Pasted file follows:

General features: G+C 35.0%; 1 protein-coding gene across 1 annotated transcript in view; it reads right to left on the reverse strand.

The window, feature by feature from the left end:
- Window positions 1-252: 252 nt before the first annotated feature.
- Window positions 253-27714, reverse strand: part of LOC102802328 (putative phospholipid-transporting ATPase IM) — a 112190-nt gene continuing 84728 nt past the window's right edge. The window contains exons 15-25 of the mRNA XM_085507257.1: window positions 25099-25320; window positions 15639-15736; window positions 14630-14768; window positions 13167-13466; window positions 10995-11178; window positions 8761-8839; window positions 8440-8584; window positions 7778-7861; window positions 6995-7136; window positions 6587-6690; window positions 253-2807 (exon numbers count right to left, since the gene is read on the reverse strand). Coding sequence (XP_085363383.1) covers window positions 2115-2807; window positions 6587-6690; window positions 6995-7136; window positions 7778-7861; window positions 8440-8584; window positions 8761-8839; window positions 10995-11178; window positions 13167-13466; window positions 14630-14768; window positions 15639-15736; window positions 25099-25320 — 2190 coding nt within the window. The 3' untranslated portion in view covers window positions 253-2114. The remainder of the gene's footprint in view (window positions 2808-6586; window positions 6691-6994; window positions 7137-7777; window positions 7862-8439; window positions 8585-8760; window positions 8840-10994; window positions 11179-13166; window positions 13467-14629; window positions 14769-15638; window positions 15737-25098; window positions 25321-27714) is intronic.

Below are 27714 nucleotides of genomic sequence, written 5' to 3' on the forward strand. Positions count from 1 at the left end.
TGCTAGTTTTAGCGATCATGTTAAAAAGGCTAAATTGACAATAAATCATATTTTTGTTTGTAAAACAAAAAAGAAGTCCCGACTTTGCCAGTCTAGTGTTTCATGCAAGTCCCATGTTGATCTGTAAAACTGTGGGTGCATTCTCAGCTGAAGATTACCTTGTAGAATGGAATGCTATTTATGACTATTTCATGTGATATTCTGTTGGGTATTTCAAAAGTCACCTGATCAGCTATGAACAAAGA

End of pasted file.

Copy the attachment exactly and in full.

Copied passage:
General features: G+C 35.0%; 1 protein-coding gene across 1 annotated transcript in view; it reads right to left on the reverse strand.

The window, feature by feature from the left end:
- Window positions 1-252: 252 nt before the first annotated feature.
- Window positions 253-27714, reverse strand: part of LOC102802328 (putative phospholipid-transporting ATPase IM) — a 112190-nt gene continuing 84728 nt past the window's right edge. The window contains exons 15-25 of the mRNA XM_085507257.1: window positions 25099-25320; window positions 15639-15736; window positions 14630-14768; window positions 13167-13466; window positions 10995-11178; window positions 8761-8839; window positions 8440-8584; window positions 7778-7861; window positions 6995-7136; window positions 6587-6690; window positions 253-2807 (exon numbers count right to left, since the gene is read on the reverse strand). Coding sequence (XP_085363383.1) covers window positions 2115-2807; window positions 6587-6690; window positions 6995-7136; window positions 7778-7861; window positions 8440-8584; window positions 8761-8839; window positions 10995-11178; window positions 13167-13466; window positions 14630-14768; window positions 15639-15736; window positions 25099-25320 — 2190 coding nt within the window. The 3' untranslated portion in view covers window positions 253-2114. The remainder of the gene's footprint in view (window positions 2808-6586; window positions 6691-6994; window positions 7137-7777; window positions 7862-8439; window positions 8585-8760; window positions 8840-10994; window positions 11179-13166; window positions 13467-14629; window positions 14769-15638; window positions 15737-25098; window positions 25321-27714) is intronic.

Below are 27714 nucleotides of genomic sequence, written 5' to 3' on the forward strand. Positions count from 1 at the left end.
TGCTAGTTTTAGCGATCATGTTAAAAAGGCTAAATTGACAATAAATCATATTTTTGTTTGTAAAACAAAAAAGAAGTCCCGACTTTGCCAGTCTAGTGTTTCATGCAAGTCCCATGTTGATCTGTAAAACTGTGGGTGCATTCTCAGCTGAAGATTACCTTGTAGAATGGAATGCTATTTATGACTATTTCATGTGATATTCTGTTGGGTATTTCAAAAGTCACCTGATCAGCTATGAACAAAGA